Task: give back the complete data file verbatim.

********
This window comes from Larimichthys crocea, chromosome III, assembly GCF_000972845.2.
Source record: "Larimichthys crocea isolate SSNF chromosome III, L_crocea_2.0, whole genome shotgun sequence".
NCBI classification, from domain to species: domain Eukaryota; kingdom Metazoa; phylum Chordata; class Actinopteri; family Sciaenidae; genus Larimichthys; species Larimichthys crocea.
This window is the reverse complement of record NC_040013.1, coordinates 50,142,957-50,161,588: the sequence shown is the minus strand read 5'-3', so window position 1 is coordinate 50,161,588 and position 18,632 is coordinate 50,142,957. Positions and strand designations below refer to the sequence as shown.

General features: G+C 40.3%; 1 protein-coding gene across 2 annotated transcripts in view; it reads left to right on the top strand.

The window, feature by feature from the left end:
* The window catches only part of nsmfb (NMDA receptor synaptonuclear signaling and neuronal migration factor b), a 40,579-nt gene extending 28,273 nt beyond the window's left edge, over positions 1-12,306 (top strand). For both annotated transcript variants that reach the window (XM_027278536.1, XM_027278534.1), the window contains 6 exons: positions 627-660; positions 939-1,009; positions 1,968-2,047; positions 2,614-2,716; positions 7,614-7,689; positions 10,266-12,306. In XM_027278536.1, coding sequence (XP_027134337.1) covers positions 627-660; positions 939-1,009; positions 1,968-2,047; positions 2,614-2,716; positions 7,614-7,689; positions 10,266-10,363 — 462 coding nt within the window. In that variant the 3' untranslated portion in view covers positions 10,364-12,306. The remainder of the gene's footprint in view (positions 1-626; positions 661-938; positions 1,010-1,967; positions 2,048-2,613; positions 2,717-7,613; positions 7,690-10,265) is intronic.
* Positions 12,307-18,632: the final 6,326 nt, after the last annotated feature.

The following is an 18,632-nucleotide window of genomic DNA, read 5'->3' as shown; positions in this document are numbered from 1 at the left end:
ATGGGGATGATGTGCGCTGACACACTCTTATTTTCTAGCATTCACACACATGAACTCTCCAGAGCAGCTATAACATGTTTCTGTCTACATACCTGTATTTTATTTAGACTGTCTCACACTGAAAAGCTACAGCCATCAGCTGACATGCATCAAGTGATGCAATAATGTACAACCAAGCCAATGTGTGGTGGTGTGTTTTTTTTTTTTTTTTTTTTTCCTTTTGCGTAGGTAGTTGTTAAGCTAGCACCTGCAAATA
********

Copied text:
This window comes from Larimichthys crocea, chromosome III, assembly GCF_000972845.2.
Source record: "Larimichthys crocea isolate SSNF chromosome III, L_crocea_2.0, whole genome shotgun sequence".
NCBI classification, from domain to species: domain Eukaryota; kingdom Metazoa; phylum Chordata; class Actinopteri; family Sciaenidae; genus Larimichthys; species Larimichthys crocea.
This window is the reverse complement of record NC_040013.1, coordinates 50,142,957-50,161,588: the sequence shown is the minus strand read 5'-3', so window position 1 is coordinate 50,161,588 and position 18,632 is coordinate 50,142,957. Positions and strand designations below refer to the sequence as shown.

General features: G+C 40.3%; 1 protein-coding gene across 2 annotated transcripts in view; it reads left to right on the top strand.

The window, feature by feature from the left end:
* The window catches only part of nsmfb (NMDA receptor synaptonuclear signaling and neuronal migration factor b), a 40,579-nt gene extending 28,273 nt beyond the window's left edge, over positions 1-12,306 (top strand). For both annotated transcript variants that reach the window (XM_027278536.1, XM_027278534.1), the window contains 6 exons: positions 627-660; positions 939-1,009; positions 1,968-2,047; positions 2,614-2,716; positions 7,614-7,689; positions 10,266-12,306. In XM_027278536.1, coding sequence (XP_027134337.1) covers positions 627-660; positions 939-1,009; positions 1,968-2,047; positions 2,614-2,716; positions 7,614-7,689; positions 10,266-10,363 — 462 coding nt within the window. In that variant the 3' untranslated portion in view covers positions 10,364-12,306. The remainder of the gene's footprint in view (positions 1-626; positions 661-938; positions 1,010-1,967; positions 2,048-2,613; positions 2,717-7,613; positions 7,690-10,265) is intronic.
* Positions 12,307-18,632: the final 6,326 nt, after the last annotated feature.

The following is an 18,632-nucleotide window of genomic DNA, read 5'->3' as shown; positions in this document are numbered from 1 at the left end:
ATGGGGATGATGTGCGCTGACACACTCTTATTTTCTAGCATTCACACACATGAACTCTCCAGAGCAGCTATAACATGTTTCTGTCTACATACCTGTATTTTATTTAGACTGTCTCACACTGAAAAGCTACAGCCATCAGCTGACATGCATCAAGTGATGCAATAATGTACAACCAAGCCAATGTGTGGTGGTGTGTTTTTTTTTTTTTTTTTTTTTCCTTTTGCGTAGGTAGTTGTTAAGCTAGCACCTGCAAATA